Open Access

Retinoid production using metabolically engineered Escherichia coli with a two-phase culture system

  • Hui-Jeong Jang1,
  • Sang-Hwal Yoon1,
  • Hee-Kyung Ryu2,
  • Jung-Hun Kim1,
  • Chong-Long Wang1,
  • Jae-Yean Kim1,
  • Deok-Kun Oh3 and
  • Seon-Won Kim1Email author
Contributed equally
Microbial Cell Factories201110:59

Received: 26 May 2011

Accepted: 29 July 2011

Published: 29 July 2011



Retinoids are lipophilic isoprenoids composed of a cyclic group and a linear chain with a hydrophilic end group. These compounds include retinol, retinal, retinoic acid, retinyl esters, and various derivatives of these structures. Retinoids are used as cosmetic agents and effective pharmaceuticals for skin diseases. Retinal, an immediate precursor of retinoids, is derived by β-carotene 15,15'-mono(di)oxygenase (BCM(D)O) from β-carotene, which is synthesized from the isoprenoid building blocks isopentenyl diphosphate (IPP) and dimethylallyl diphosphate (DMAPP). Retinoids are chemically unstable and biologically degraded via retinoic acid. Although extensive studies have been performed on the microbial production of carotenoids, retinoid production using microbial metabolic engineering has not been reported. Here, we report retinoid production using engineered Escherichia coli that express exogenous BCM(D)O and the mevalonate (MVA) pathway for the building blocks synthesis in combination with a two-phase culture system using a dodecane overlay.


Among the BCM(D)O tested in E. coli, the synthetic retinoid synthesis protein (SR), based on bacteriorhodopsin-related protein-like homolog (Blh) of the uncultured marine bacteria 66A03, showed the highest β-carotene cleavage activity with no residual intracellular β-carotene. By introducing the exogenous MVA pathway, 8.7 mg/L of retinal was produced, which is 4-fold higher production than that of augmenting the MEP pathway (dxs overexpression). There was a large gap between retinal production and β-carotene consumption using the exogenous MVA pathway; therefore, the retinal derivatives were analyzed. The derivatives, except for retinoic acid, that formed were identified, and the levels of retinal, retinol, and retinyl acetate were measured. Amounts as high as 95 mg/L retinoids were obtained from engineered E. coli DH5α harboring the synthetic SR gene and the exogenous MVA pathway in addition to dxs overexpression, which were cultured at 29°C for 72 hours with 2YT medium containing 2.0% (w/v) glycerol as the main carbon source. However, a significant level of intracellular degradation of the retinoids was also observed in the culture. To prevent degradation of the intracellular retinoids through in situ extraction from the cells, a two-phase culture system with dodecane was used. The highest level of retinoid production (136 mg/L) was obtained after 72 hours with 5 mL of dodecane overlaid on a 5 mL culture.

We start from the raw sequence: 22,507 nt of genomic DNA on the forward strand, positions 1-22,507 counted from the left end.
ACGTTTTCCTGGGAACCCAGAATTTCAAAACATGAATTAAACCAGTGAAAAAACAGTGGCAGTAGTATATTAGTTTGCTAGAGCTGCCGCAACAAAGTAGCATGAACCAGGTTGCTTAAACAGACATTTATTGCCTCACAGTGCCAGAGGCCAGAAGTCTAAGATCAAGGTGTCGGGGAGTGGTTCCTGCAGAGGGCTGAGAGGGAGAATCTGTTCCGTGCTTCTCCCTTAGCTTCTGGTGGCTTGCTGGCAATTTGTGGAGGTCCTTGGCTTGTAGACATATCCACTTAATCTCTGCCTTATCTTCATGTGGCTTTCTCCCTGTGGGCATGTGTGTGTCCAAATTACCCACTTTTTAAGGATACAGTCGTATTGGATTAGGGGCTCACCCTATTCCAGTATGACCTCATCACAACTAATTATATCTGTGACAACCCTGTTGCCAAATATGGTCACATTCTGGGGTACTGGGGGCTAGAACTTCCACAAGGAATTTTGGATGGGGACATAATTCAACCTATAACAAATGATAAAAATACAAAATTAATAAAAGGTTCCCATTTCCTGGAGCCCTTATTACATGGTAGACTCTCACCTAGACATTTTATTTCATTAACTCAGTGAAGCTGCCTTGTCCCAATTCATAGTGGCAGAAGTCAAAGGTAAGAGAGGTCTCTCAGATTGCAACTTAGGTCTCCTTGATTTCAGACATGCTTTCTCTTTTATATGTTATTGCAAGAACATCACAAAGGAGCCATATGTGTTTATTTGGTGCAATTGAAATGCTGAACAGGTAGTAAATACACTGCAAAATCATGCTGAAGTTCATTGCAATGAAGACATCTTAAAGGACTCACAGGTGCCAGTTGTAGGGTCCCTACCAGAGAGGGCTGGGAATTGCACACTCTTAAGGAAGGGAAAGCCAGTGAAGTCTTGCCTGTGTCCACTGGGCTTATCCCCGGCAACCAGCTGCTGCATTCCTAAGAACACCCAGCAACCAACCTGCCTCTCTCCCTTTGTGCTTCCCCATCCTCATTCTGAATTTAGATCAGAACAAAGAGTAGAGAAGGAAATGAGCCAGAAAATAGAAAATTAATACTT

In this study, we successfully produced 136 mg/L retinoids, which were composed of 67 mg/L retinal, 54 mg/L retinol, and 15 mg/L retinyl acetate, using a two-phase culture system with dodecane, which produced 68-fold more retinoids than the initial level of production (2.2 mg/L). Our results demonstrate the potential use of E. coli as a promising microbial cell factory for retinoid production.


Retinoids are a class of lipophilic isoprenoid molecules that are related chemically to vitamin A [1]. Retinoids are composed of a β-ionone ring and a polyunsaturated side chain, with an alcohol (retinol), an aldehyde (retinal), a carboxylic acid (retinoic acid), or an ester (retinyl esters) functional group (Figure 1A). They play an essential role in vision, bone development, reproduction, and skin health as antioxidants and are also known to reduce the risk of certain cancers. Retinoids have attracted increased attention in recent years as cosmetic active ingredients and effective pharmaceuticals for skin diseases [2]. The retinoid market size has been estimated to be about 1.6 billion dollars worldwide. Chemically synthesized retinoids are the principal commercial source. Retinol has been produced from acidification or hydrolysis of retinal that is synthesized chemically by the reduction of a pentadiene derivative [1, 3]. However, these chemical processes have some disadvantages, such as complex purification steps and the formation of undesirable by-products. Animals produce retinoids from carotenoids (the most effective being β-carotene) obtained from fruits and vegetables, but plants cannot synthesize retinoids. The retinoid synthesis pathway is present only in microorganisms containing bacteriorhodopsin or proteorhodopsin with retinal as a prosthetic group [4, 5]. However, the microorganisms produce the protein-bound form of retinal and are not appropriate for mass production of free retinoids. To date, only a few attempts of the biological production of retinoids have been reported [5, 6]. It would be beneficial to develop a biotechnological process for retinoid production using a metabolically engineered microorganism.